Portland venture puts cravings in hands of people

by: TRIBUNE PHOTO: CHRISTOPHER ONSTOTT - Brett Meyers (above), Jim Bisenius and Ian Taylor are the brains behind a new website,, that plans to provide a democratically based voting system that ranks restaurants for a particular item -- burger, pizza, pasta, dessert, drinks, etc.It’s a scenario every person can relate to: the craving for food.

Sometimes, however, that craving isn’t simply a generalized “I’ll eat anything” desire as much as a want and a need for a very particular item or meal.

A new Portland website called is ready to answer those cravings with a democratically based voting system that ranks the best restaurants for a particular item.

“It’s a city-wide menu for the best meals,” says operations manger Brett Meyers. “We wanted to give people the option of knowing where, regardless of price or location, the best of a particular item is.

“It’s a new kind of dining guide, because instead of focusing on restaurants, Menupolitan allows diners to make decisions based on exactly what they want to eat.”

Alongside Meyers on the Menupolitan ownership team are Jim Bisenius, the team’s lead visionary, and Ian Taylor, the website’s engineer.

Bisenius, a Portland native, has an entrepreneurial background that includes a number of fairly successful ventures, some that began during his college years at Westmont in Southern California, which is where he first met Meyers.

“Jim was super entrepreneurial,” Meyers says. “He started multiple companies from his dorm during our junior and senior year.”

Among those ventures was a company called OptOR, an inventory control system for ambulatory surgery centers to use.

“One of our business professors owned a surgery center and was frustrated that they weren’t being efficient with their inventory costs,” Meyers says. “He said there should be a computer system to track inventory, and Jim said, ‘I’ll build you one.’ ”

After getting things moving, Meyers eventually joined the team and helped run the company until it was sold in 2005 to MedBridge Development.

by: TRIBUNE PHOTO: CHRISTOPHER ONSTOTT - is still in the testing phase, ready to be fully launched, and Brett Meyers says it'll be about 'satisfying cravings' and comparing items such as pad thai from a food cart and a restaurant.From there, Bisenius started a social media venture called ZLoop, for which he raised $1.4 million in funding. Like at OptOR, Meyers was one of the first people he called once there was enough funding.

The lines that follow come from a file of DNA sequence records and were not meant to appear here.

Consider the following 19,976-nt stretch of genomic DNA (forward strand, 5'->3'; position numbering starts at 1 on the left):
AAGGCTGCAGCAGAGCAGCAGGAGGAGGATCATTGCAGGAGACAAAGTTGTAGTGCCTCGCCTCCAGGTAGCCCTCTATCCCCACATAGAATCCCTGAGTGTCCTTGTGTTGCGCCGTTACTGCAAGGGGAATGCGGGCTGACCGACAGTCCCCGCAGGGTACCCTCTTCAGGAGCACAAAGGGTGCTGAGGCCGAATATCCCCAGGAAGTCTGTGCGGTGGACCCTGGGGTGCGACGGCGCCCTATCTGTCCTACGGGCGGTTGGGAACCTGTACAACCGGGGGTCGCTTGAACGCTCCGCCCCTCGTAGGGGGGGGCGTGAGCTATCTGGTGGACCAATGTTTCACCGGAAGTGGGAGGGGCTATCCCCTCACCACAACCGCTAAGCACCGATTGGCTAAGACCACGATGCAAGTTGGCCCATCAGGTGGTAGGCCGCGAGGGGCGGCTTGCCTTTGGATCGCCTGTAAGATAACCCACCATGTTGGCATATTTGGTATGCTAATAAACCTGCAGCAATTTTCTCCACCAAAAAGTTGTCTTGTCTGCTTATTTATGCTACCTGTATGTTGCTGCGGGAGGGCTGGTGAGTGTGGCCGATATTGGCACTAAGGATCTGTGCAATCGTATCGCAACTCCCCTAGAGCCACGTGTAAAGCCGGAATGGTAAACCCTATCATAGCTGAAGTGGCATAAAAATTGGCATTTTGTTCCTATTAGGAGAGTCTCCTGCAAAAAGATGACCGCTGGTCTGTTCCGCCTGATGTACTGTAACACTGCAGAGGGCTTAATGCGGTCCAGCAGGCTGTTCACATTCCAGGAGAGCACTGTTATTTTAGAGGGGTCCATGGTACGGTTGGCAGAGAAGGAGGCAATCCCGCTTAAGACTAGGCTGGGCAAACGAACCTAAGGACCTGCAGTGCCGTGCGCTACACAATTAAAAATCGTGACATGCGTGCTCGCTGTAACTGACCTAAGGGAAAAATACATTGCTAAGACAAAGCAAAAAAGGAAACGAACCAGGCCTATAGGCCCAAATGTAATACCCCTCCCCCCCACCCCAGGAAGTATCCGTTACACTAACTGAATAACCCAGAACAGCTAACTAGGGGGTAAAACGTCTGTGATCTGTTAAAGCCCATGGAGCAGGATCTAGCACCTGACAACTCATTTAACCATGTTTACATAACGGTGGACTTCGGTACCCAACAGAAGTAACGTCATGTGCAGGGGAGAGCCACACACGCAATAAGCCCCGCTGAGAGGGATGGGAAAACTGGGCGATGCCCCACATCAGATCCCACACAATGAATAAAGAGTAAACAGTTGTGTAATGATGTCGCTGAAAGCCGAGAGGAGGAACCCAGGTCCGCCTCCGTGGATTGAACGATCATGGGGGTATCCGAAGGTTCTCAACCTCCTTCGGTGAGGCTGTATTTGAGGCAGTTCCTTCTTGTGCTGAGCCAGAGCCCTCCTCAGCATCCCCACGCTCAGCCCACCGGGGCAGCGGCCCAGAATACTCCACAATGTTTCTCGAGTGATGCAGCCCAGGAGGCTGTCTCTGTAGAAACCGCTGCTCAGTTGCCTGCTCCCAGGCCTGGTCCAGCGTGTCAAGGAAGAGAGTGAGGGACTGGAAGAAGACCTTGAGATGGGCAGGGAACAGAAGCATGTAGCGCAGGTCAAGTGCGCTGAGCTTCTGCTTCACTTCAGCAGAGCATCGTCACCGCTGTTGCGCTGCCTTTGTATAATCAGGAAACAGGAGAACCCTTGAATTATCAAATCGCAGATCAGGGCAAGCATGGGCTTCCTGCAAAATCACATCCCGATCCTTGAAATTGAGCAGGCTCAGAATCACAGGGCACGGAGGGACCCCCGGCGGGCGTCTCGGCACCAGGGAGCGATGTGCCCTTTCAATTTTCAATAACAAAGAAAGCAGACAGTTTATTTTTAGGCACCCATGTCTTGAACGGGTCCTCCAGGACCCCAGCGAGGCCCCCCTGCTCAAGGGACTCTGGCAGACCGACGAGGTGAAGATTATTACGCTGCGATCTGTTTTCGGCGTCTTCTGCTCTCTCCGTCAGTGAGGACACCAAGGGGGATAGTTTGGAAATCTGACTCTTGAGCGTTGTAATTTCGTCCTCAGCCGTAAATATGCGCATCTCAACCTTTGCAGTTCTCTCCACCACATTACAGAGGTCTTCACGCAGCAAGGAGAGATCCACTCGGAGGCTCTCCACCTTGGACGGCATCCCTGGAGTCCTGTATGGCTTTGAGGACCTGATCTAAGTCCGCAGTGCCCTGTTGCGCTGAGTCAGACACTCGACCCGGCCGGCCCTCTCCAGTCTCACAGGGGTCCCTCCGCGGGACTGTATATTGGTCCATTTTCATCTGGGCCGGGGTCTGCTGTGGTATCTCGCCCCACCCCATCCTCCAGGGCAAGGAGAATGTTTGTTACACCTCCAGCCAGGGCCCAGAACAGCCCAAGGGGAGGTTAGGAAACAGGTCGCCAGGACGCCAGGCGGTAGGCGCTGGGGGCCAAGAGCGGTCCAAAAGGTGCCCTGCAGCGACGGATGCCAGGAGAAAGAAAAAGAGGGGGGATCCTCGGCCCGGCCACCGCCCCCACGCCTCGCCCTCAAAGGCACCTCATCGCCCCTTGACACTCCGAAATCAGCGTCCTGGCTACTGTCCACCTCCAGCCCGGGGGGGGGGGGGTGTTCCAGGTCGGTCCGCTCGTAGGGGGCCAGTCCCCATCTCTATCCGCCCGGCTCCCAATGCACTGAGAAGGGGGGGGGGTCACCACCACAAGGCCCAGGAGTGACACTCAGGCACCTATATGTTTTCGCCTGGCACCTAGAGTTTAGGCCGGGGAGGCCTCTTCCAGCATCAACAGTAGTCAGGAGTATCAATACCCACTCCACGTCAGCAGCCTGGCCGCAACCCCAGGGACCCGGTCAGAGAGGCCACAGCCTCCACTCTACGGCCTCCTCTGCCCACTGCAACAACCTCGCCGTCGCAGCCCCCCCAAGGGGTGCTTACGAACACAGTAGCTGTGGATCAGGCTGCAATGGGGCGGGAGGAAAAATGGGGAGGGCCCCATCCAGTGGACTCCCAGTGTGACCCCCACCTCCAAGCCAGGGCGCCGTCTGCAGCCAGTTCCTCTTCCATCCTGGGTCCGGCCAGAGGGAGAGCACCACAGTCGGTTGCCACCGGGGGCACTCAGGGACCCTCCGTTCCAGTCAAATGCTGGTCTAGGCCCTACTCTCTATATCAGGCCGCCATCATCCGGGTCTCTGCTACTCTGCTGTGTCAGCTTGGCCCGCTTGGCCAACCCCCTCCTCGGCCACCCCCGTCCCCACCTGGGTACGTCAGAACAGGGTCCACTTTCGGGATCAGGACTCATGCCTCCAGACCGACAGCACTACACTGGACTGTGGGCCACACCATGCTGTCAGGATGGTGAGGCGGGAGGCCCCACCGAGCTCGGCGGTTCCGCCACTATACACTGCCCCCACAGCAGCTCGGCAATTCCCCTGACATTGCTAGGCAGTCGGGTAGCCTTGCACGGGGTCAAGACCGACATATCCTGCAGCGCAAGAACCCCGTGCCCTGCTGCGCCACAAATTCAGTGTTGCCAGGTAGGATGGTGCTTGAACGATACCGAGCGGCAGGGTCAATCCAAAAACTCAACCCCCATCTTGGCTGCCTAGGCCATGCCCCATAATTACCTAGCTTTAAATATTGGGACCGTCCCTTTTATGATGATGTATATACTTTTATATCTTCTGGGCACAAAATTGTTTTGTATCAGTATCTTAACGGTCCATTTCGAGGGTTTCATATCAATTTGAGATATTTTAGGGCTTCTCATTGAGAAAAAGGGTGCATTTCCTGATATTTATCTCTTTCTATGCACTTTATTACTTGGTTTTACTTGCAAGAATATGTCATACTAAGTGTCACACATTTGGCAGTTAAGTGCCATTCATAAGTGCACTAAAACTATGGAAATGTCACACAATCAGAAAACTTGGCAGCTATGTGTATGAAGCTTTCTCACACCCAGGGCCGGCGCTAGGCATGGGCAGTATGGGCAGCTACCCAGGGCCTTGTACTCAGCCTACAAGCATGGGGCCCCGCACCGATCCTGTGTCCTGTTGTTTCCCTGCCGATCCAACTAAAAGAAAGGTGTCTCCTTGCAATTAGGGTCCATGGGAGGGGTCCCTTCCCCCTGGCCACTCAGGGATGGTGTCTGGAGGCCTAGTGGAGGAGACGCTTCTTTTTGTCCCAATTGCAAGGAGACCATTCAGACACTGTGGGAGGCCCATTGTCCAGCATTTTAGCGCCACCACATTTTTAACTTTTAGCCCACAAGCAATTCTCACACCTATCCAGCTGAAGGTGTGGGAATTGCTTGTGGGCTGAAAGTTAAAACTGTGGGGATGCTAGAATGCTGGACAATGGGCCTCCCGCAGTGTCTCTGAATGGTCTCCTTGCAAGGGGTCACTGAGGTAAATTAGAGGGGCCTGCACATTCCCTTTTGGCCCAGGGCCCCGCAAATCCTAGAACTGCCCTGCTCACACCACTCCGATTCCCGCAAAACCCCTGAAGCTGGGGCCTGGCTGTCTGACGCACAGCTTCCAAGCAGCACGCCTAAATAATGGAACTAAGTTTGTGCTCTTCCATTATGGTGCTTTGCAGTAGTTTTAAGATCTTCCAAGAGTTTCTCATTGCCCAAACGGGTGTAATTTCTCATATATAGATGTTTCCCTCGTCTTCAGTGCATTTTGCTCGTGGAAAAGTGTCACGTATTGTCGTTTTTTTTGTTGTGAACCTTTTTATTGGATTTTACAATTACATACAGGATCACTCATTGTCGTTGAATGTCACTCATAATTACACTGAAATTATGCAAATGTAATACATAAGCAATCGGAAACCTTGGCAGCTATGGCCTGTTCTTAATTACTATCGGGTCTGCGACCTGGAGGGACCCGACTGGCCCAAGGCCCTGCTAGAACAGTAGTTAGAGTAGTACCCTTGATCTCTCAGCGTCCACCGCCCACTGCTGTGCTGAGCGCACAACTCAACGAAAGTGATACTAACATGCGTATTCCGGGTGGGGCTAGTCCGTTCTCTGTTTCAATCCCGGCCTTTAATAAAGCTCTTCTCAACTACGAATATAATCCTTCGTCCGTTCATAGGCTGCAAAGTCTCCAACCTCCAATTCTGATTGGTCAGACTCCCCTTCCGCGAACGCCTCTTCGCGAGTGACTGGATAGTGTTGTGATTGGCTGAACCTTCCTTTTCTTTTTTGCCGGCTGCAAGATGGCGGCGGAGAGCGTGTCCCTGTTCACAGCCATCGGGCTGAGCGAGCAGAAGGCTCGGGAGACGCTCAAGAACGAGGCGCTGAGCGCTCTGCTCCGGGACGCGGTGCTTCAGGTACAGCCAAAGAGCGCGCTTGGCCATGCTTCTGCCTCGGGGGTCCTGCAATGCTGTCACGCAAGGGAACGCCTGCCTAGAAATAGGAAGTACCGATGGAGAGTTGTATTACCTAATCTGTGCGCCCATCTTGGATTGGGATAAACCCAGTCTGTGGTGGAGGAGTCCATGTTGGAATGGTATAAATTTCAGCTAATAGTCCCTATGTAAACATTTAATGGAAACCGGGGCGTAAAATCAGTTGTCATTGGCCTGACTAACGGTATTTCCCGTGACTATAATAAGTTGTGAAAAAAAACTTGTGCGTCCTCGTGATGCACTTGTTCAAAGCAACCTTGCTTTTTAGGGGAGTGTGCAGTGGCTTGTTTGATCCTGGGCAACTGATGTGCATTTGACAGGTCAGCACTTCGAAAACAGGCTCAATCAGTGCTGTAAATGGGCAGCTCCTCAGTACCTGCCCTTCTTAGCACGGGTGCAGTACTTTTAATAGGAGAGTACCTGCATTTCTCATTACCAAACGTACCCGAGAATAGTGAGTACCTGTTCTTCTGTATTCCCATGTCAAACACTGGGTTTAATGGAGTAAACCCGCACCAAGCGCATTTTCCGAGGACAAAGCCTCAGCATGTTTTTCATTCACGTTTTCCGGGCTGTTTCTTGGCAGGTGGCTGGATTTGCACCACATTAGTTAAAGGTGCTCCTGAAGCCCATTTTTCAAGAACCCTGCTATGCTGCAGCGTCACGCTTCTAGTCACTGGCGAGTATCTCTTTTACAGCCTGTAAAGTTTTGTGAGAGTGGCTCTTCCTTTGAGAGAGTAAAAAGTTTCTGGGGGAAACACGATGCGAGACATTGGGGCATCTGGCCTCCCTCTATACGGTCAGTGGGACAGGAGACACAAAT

“It was a Facebook-style social networking site that was created to replicate real world communities, so it was very similar to Google Circles,” Meyers says. “Our staff grew to 14 people, but the problem was that it came out too early, just when Facebook was blowing up.”

So in early 2009, ZLoop closed its doors and the team of entrepreneurs was looking for their next venture. Little did they know it would come in the form of a lunchtime craving.

A single menu

Bisenius, who had since started a career in private equity, stumbled upon the idea during the summer of 2011 while searching for the best sandwich in Portland. The problem was, there wasn’t a site to answer his question.

Sure, there were sites like Yelp! and UrbanSpoon, but both rated restaurants based on things like atmosphere, price and service — things Bisenius wasn’t concerned about.

So, just as he had told his business professor in college, Bisenius decided to build one.

With Meyers on board from day one, the next big step for the pair was to contact their old ZLoop chief technical officer — Ian Taylor — and see if he would be interested in joining their team and building the site.

“We asked (Ian) what he thought, and he said he needed time to think about it,” Meyers says. “Eventually, he came back to us and said he thought it was a good idea, so we started programming in September of 2011.”

Four months later, the site was just about finished and the beta launched shortly thereafter in March.

The site offers six major categories — breakfast, lunch, dinner, happy hour, dessert and drinks — each of which has a number of sub-categories as well.

Take breakfast for example. The site boasts subcategories that present the highest rated (those receiving the most votes) pancakes, French toast, combos, waffles, scrambles, omelets, oatmeal/granola, hashes and vegetarian items.

“It’s really a great place for food exploration and discovery,” Meyers says. “It’s all about satisfying cravings, and it’s cool to be able to have something like pad thai from a food cart ranked up against pad thai from a really expensive restaurant.”

To vote, users can view the lists under each category, and if they agree with a particular selection, they can vote that item up higher on the list. For items that aren’t on the list yet, users are encouraged to add them to the site.

“It doesn’t do you any good to find a great restaurant if that place doesn’t offer the specific item you might be looking for,” Meyers says. “We’re simply trying to offer people the city’s best meals on a single menu.”

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